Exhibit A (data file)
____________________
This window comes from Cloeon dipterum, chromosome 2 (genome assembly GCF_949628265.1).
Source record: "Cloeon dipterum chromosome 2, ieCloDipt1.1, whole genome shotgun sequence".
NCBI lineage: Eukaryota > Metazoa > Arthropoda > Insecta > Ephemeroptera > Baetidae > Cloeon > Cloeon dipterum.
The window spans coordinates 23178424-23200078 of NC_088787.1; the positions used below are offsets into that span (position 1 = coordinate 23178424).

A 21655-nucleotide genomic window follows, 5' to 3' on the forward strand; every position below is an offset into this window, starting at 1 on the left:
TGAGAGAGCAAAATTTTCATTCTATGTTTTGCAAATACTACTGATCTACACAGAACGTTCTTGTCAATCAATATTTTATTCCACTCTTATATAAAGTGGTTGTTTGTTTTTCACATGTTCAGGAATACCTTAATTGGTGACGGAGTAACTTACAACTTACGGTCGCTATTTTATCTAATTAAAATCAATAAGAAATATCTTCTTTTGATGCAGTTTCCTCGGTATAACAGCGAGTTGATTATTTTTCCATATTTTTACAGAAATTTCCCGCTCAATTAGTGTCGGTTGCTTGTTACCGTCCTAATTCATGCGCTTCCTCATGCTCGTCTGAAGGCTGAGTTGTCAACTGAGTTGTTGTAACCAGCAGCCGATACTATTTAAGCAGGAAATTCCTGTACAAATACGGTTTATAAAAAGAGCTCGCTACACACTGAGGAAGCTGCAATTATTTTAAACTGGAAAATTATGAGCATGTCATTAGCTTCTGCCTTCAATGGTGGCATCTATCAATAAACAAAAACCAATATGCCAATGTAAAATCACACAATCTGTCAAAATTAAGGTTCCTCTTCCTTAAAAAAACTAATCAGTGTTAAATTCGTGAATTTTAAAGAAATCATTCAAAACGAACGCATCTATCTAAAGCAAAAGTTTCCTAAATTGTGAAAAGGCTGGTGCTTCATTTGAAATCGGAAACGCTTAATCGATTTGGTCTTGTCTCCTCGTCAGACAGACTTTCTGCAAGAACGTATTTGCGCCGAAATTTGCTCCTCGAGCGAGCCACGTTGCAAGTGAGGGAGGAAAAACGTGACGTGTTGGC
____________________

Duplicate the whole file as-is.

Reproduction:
This window comes from Cloeon dipterum, chromosome 2 (genome assembly GCF_949628265.1).
Source record: "Cloeon dipterum chromosome 2, ieCloDipt1.1, whole genome shotgun sequence".
NCBI lineage: Eukaryota > Metazoa > Arthropoda > Insecta > Ephemeroptera > Baetidae > Cloeon > Cloeon dipterum.
The window spans coordinates 23178424-23200078 of NC_088787.1; the positions used below are offsets into that span (position 1 = coordinate 23178424).

A 21655-nucleotide genomic window follows, 5' to 3' on the forward strand; every position below is an offset into this window, starting at 1 on the left:
TGAGAGAGCAAAATTTTCATTCTATGTTTTGCAAATACTACTGATCTACACAGAACGTTCTTGTCAATCAATATTTTATTCCACTCTTATATAAAGTGGTTGTTTGTTTTTCACATGTTCAGGAATACCTTAATTGGTGACGGAGTAACTTACAACTTACGGTCGCTATTTTATCTAATTAAAATCAATAAGAAATATCTTCTTTTGATGCAGTTTCCTCGGTATAACAGCGAGTTGATTATTTTTCCATATTTTTACAGAAATTTCCCGCTCAATTAGTGTCGGTTGCTTGTTACCGTCCTAATTCATGCGCTTCCTCATGCTCGTCTGAAGGCTGAGTTGTCAACTGAGTTGTTGTAACCAGCAGCCGATACTATTTAAGCAGGAAATTCCTGTACAAATACGGTTTATAAAAAGAGCTCGCTACACACTGAGGAAGCTGCAATTATTTTAAACTGGAAAATTATGAGCATGTCATTAGCTTCTGCCTTCAATGGTGGCATCTATCAATAAACAAAAACCAATATGCCAATGTAAAATCACACAATCTGTCAAAATTAAGGTTCCTCTTCCTTAAAAAAACTAATCAGTGTTAAATTCGTGAATTTTAAAGAAATCATTCAAAACGAACGCATCTATCTAAAGCAAAAGTTTCCTAAATTGTGAAAAGGCTGGTGCTTCATTTGAAATCGGAAACGCTTAATCGATTTGGTCTTGTCTCCTCGTCAGACAGACTTTCTGCAAGAACGTATTTGCGCCGAAATTTGCTCCTCGAGCGAGCCACGTTGCAAGTGAGGGAGGAAAAACGTGACGTGTTGGC